Macho Callahan (1970) Kino Lorber Studio Classics blu ray. I had fully intended on spotlighting this David Janssen western until I got about two thirds of the way thru the film realizing there’s not a likable or believable character in the whole damn film. I tossed my notes and stuck around to the downbeat end. Janssen plays an escaped civil war prisoner in an opening almost worthy of Peckinpah. Looks like Janssen has been set up as the hero until he shoots down a one armed David Carradine in the street over a bottle of champagne at the 15 minute mark. Carradine’s wife Jean Seberg wants her vengeance and damned near gets it in a bloody fight with Janssen, Both are pretty much covered in blood when Janssen decides to rape her and low and behold she decides Janssen isn’t such a bad guy after all. Lost me at that point. A waste of a good cast that included Lee J. Cobb, Bo Hopkins and Pedro Armendariz.

Bloody Mama (1970) Scorpion Releasing blu ray.

Shelley Winters takes the title role (Ma Barker) in this Roger Corman gangster tale. She’s on a crime spree not unlike Bonnie and Clyde with her four sons in tow. The unpredictable Don Stroud, Clint Kimbrough, Robert Walden and a young Robert De Niro. Joining the gang is Bruce Dern. Damn fine cast assembled for Corman’s violent tale. Still, it’s Pat Hingle who for my money steals the film as a wealthy businessman the gang kidnap for a large ransom. So much talent on screen this one is hard to ignore.

The Bloodthristy Trilogy (1970/1971/1974) Arrow Video blu ray.

From the studio that brought us Godzilla, Toho, released these three vampire tales heavily influenced by the look and success of Hammer’s Dracula series. The Vampire Doll (1970) is probably the best of the three that sees a young couple trying to locate their missing friends at a secluded mansion with plenty of mystery surrounding it. Atmospheric and beautifully shot that even recalls the Poe/Price/Corman cycle. Lake of Dracula (1971) Bloody chiller with a vampire running amok at a school for girls. Again this is another wonderfully shot vampire tale and I’m so glad I’ve finally seen it after having read about this and the other two films in the series for years. Evil of Dracula (1974) Not quite as well done as the previous two flicks but trust me, I’ll be watching it again anyway. If you love the look of classic 60’s/70’s horror and vampires in general than grab this blu ray set. You won’t be disappointed.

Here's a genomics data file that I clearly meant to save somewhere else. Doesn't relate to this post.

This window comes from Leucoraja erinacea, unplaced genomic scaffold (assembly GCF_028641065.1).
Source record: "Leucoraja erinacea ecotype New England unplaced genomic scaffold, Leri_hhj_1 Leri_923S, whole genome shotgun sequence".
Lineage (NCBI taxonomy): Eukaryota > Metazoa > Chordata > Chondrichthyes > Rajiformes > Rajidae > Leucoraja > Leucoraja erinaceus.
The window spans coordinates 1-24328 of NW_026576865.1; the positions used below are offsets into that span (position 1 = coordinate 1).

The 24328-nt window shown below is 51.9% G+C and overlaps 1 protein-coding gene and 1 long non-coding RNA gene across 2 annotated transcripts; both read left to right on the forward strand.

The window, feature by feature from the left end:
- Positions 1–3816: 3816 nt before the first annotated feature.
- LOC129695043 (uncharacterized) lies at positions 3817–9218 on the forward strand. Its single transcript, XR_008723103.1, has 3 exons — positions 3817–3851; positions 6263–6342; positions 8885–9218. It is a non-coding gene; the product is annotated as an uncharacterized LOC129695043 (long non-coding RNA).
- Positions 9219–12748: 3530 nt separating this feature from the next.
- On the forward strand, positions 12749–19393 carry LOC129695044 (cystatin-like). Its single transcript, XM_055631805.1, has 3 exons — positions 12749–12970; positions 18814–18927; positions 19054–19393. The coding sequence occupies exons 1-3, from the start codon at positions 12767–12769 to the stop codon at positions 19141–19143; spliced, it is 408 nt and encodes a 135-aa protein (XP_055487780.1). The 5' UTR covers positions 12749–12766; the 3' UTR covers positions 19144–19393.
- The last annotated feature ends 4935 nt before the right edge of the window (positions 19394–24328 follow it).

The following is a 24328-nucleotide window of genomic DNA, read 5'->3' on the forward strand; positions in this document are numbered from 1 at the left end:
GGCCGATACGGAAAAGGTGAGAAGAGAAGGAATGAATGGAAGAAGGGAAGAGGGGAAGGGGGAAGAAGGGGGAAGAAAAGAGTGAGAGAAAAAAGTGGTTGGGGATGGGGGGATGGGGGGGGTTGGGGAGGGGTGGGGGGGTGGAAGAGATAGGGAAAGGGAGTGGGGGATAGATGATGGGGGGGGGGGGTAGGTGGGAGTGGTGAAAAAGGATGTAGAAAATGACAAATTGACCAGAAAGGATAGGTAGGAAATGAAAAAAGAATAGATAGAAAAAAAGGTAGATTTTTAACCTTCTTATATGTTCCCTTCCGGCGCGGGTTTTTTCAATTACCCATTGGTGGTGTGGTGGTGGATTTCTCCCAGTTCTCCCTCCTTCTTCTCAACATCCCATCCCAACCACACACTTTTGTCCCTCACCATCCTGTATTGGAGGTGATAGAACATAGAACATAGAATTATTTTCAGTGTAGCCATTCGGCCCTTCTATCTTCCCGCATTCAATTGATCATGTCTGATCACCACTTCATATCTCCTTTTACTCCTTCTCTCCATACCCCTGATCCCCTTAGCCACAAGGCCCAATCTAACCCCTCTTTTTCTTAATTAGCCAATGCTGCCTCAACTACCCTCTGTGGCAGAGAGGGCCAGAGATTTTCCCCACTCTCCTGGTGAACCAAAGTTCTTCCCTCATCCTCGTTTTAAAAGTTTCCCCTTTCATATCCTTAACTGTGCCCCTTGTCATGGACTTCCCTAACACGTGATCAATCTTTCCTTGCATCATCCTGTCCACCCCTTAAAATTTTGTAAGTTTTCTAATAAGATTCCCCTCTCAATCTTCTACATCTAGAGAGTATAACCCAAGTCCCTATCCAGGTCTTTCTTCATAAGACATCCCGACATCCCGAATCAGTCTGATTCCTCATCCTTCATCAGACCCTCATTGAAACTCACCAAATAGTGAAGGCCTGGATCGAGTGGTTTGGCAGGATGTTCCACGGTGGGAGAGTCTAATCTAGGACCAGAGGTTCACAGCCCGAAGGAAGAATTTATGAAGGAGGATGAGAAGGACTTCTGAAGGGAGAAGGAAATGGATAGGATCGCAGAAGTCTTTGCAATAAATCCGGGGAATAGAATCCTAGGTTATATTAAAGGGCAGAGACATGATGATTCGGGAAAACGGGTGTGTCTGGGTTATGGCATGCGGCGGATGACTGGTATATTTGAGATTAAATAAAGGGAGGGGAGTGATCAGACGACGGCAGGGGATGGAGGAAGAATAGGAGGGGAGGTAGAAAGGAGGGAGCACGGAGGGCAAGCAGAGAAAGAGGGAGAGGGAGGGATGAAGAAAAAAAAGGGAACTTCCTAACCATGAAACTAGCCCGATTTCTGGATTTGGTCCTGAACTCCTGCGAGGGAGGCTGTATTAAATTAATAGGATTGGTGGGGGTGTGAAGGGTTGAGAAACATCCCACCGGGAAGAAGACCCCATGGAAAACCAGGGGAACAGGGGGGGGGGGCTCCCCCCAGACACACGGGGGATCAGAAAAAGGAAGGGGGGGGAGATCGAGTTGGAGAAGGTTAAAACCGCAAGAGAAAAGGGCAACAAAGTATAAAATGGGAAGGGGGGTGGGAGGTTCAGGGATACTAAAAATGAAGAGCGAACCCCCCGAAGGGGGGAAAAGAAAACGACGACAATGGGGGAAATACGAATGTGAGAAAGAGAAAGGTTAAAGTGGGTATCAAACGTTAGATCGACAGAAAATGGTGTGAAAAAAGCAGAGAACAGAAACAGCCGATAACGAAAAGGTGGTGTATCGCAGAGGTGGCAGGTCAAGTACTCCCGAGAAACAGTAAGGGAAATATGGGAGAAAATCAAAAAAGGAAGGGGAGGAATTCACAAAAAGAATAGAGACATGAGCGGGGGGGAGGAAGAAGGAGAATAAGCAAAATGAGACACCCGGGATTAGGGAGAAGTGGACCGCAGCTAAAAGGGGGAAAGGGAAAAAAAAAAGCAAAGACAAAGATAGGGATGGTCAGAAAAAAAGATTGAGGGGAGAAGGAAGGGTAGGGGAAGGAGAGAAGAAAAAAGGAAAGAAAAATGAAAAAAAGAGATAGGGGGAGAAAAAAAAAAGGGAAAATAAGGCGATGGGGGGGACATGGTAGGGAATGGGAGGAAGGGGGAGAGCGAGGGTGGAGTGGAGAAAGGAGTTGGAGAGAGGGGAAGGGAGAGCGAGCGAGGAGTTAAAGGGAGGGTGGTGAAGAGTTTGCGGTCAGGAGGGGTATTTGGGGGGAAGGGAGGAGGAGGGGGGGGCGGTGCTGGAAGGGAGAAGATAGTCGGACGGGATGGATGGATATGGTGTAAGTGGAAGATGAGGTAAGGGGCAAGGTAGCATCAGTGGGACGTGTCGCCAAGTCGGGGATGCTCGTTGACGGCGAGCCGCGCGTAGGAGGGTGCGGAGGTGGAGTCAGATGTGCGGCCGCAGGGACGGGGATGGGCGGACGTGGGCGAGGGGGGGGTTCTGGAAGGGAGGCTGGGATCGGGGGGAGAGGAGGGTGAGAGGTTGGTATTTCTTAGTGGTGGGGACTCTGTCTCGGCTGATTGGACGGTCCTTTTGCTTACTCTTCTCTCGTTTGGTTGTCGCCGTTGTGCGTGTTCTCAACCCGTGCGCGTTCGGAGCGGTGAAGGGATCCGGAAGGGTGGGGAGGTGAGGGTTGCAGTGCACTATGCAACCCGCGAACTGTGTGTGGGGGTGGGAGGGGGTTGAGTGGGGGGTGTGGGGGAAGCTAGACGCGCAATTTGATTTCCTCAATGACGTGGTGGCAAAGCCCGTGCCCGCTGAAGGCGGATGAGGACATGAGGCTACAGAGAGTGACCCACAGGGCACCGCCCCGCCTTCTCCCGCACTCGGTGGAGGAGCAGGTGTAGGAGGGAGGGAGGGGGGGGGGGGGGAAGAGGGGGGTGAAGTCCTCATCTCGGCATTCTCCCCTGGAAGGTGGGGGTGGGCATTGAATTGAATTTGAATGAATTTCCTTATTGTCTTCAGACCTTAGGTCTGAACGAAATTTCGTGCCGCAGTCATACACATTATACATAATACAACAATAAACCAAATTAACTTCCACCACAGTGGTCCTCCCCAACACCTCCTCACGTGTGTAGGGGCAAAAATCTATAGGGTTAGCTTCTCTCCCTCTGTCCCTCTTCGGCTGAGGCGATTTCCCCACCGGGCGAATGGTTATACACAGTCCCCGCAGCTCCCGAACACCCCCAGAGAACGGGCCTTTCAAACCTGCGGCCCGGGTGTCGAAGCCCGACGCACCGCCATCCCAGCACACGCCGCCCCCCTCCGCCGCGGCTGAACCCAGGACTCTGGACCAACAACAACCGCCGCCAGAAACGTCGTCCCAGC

Beware My Brethren (1972) Vinegar Syndrome blu ray. Another one of those thrillers where a warped killer, Tony Beckley, who has a penchant for killing beautiful women has a mother complex. Mom is played by Ann Todd, she’s a religious fanatic who doesn’t want her son playing around with loose women. Better to save their souls and purify them by ending their lives. So-so thriller from genre director Robert Hartford-Davis. Co-stars Suzanna Leigh, Patrick Magee and Percy Herbert.

The Elevator (1974) Rarefilmm : The Cave of Forgotten Films. Another of the mid 70’s disaster ideas. An elevator gets hung up with the likes of Roddy McDowall, Myrna Loy, Teresa Wright and the claustrophobic James Farentino. The main thrust of the plot is Farentino has a suitcase full of stolen cash and two partners waiting for him in the garage below played by Don Stroud and Carol Lynley. Tension is mounting and the fact that Stroud has left a dead man in the penthouse above isn’t helping Farentino any. Made for TV.

Armageddon (1977) Kino Lorber Studio Classics blu ray.

I can’t say I found this Alain Delon thriller all that thrilling despite hoping to. Delon plays a psychiatrist called in by the French Police to assist in stopping a would be terrorist who goes by the film’s title as a nickname for the media to run with. I much prefer to see Delon in on the action as opposed to playing mind doctor. Jean Yanne plays the title character who unfortunately carries out a rather unnecessary and distasteful scene to prove a point.